E. terminal button: The terminal buttons are located at the end of the neuron and are responsible for sending the signal on to other neurons. At the end of the terminal button is a gap known as a synapse.
F. synapse: a structure that permits a neuron to pass an electrical or chemical signal to another cell (neural or otherwise).
G. Schwann cells: Schwann cells form a fatty material called myelin to insulate the axons in the peripheral nervous system. This method decreases membrane capacitance in the axon, thus, allowing saltatory conduction. Non-myelinating Schwann cells are involved in maintenance of axons and are crucial for neuronal survival.
H. Nodes of Ranvier: Allow nutrients and waste products to enter/leave the neurone. Allow nerve impulses to move along the neurone through a process of de-polarisation and re-polarisation of the nerve membrane. Saltatory conduction.
What is the resting potential and its value?
-70mV. This is the potential difference (i.e., voltage) across the membrane when an action potential is NOT present.

The resting potential is established mainly by an equilibrium between passive diffusion of ions across the membrane and the Na/K pump. As the electrochemical gradient of Na becomes greater, the force pushing the Na back into the cell also increases. The rate at which Na passively diffuses back into the cell increases until it equals the rate at which it is being pumped out of the cell. The same thing happens for potassium. When all rates reach equilibrium, the inside of the membrane has a negative potential difference called the resting potential.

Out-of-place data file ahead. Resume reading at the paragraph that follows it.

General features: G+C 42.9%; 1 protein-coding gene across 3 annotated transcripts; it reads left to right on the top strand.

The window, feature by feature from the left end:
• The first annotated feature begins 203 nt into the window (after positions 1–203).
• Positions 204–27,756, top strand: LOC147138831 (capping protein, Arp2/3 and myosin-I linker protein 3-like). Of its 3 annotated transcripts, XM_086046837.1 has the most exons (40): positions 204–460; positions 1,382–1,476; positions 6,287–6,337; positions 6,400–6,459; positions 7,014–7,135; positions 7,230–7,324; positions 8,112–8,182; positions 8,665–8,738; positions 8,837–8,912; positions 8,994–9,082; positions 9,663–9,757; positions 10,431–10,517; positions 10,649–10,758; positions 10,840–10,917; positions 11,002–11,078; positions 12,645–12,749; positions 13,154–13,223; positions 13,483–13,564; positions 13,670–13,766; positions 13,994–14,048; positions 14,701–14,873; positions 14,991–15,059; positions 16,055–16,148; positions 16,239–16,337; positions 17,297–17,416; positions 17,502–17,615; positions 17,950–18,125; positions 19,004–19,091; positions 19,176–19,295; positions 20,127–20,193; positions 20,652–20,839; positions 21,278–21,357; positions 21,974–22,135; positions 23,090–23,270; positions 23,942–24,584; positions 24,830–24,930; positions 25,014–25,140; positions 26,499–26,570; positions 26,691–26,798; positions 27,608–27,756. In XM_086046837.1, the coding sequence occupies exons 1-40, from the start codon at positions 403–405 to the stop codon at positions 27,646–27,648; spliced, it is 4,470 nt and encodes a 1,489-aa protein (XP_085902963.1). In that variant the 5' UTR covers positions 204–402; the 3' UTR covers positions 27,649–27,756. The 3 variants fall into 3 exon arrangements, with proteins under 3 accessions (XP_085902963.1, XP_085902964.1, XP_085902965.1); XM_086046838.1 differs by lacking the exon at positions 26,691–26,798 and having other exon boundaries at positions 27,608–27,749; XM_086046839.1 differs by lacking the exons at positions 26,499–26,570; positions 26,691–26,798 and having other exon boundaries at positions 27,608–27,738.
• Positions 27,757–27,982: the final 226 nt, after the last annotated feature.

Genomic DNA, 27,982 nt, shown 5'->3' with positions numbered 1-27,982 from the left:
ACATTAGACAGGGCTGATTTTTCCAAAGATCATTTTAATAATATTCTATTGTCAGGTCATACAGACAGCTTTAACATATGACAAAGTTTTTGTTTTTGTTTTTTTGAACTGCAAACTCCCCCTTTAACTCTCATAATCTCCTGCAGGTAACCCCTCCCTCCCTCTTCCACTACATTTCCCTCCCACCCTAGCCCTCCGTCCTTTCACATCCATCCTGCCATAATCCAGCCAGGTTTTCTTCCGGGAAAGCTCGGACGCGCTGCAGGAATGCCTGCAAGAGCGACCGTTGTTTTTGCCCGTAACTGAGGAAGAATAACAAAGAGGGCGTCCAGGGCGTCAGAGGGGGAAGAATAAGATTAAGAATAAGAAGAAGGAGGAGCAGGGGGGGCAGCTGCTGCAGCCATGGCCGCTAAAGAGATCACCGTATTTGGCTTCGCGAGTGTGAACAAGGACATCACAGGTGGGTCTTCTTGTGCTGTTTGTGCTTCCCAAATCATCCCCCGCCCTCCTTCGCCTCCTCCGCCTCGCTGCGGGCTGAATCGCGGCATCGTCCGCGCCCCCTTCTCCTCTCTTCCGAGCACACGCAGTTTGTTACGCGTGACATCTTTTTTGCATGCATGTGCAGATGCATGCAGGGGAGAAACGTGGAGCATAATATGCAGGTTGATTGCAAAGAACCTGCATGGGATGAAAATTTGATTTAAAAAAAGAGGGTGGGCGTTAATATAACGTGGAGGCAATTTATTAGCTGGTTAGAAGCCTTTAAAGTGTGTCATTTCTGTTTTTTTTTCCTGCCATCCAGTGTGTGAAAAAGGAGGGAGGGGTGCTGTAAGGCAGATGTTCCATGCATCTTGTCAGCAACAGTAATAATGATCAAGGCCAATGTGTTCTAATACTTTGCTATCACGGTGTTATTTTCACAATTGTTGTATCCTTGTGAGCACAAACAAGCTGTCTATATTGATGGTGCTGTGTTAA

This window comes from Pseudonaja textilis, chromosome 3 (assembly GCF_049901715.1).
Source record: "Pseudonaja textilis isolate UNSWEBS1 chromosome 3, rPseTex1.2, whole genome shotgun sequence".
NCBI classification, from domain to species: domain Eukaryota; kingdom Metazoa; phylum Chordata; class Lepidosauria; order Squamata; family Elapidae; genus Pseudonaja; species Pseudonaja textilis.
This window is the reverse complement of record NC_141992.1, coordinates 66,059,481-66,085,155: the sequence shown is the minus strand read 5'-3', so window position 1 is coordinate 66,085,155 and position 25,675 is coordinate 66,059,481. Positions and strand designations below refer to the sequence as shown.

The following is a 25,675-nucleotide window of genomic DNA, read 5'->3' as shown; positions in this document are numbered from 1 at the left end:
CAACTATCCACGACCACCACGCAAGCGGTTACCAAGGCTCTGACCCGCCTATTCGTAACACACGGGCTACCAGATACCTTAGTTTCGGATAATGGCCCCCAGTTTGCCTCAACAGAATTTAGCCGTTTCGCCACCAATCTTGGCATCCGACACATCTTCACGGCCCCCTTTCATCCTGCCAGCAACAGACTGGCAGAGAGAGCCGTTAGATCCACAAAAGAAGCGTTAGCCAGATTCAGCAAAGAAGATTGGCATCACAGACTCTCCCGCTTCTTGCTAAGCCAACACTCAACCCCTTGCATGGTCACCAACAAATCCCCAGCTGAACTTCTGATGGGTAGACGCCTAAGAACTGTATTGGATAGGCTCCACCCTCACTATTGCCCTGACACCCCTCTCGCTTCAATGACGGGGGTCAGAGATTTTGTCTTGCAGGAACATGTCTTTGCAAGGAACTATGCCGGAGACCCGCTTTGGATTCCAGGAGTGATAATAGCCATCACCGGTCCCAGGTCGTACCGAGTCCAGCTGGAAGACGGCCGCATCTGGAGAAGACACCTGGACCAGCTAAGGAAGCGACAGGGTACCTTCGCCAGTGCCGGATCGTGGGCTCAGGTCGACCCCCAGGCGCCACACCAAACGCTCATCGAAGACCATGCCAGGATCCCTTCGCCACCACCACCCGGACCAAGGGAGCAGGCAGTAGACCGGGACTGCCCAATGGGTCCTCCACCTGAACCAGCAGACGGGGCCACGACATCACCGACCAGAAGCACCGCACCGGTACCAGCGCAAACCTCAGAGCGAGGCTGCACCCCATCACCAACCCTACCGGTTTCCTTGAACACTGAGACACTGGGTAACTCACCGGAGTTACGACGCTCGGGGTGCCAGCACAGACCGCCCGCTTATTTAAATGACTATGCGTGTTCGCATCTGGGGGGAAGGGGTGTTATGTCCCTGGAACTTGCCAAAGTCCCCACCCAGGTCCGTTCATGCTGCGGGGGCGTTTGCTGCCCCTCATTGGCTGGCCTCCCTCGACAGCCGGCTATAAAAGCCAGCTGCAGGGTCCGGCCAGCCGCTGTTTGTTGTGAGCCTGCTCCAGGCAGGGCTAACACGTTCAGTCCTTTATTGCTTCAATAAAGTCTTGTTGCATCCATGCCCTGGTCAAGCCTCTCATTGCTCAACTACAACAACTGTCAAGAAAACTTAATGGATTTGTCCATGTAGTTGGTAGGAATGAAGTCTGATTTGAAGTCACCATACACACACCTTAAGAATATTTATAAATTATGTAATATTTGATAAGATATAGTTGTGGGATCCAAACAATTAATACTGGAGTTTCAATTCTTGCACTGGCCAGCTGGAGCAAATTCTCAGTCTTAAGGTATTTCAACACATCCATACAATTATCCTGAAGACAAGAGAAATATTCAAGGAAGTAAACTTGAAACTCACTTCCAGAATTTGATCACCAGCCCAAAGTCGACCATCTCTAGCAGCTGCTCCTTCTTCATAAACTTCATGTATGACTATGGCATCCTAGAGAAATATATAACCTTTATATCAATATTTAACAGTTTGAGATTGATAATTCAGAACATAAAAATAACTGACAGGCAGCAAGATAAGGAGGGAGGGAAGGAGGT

What is the sodium potassium pump?
An ATP pump that actively transports 3 Na⁺ ions OUT of the cell and 2 K⁺ ions INTO the cell per cycle. The net effect is more positive charge outside the cell and a progressively more negative charge inside the cell.

The resting potential is established mainly by an equilibrium between passive diffusion of ions across the membrane and the Na/K pump. As the electrochemical gradient of Na becomes greater, the force pushing the Na back into the cell also increases. The rate at which Na passively diffuses back into the cell increases until it equals the rate at which it is being pumped out of the cell. The same thing happens for potassium. When all rates reach equilibrium, the inside of the membrane has a negative potential difference called the resting potential.

Remember: I always want 2K.
What are voltage-gated sodium channels?
Integral proteins that change shape ("open") in response to a disturbance in the resting potential (i.e., voltage) across the membrane. In their "open" state, they allow the rapid flow of sodium BACK into the cell.
Describe depolarization and what allows it to happen.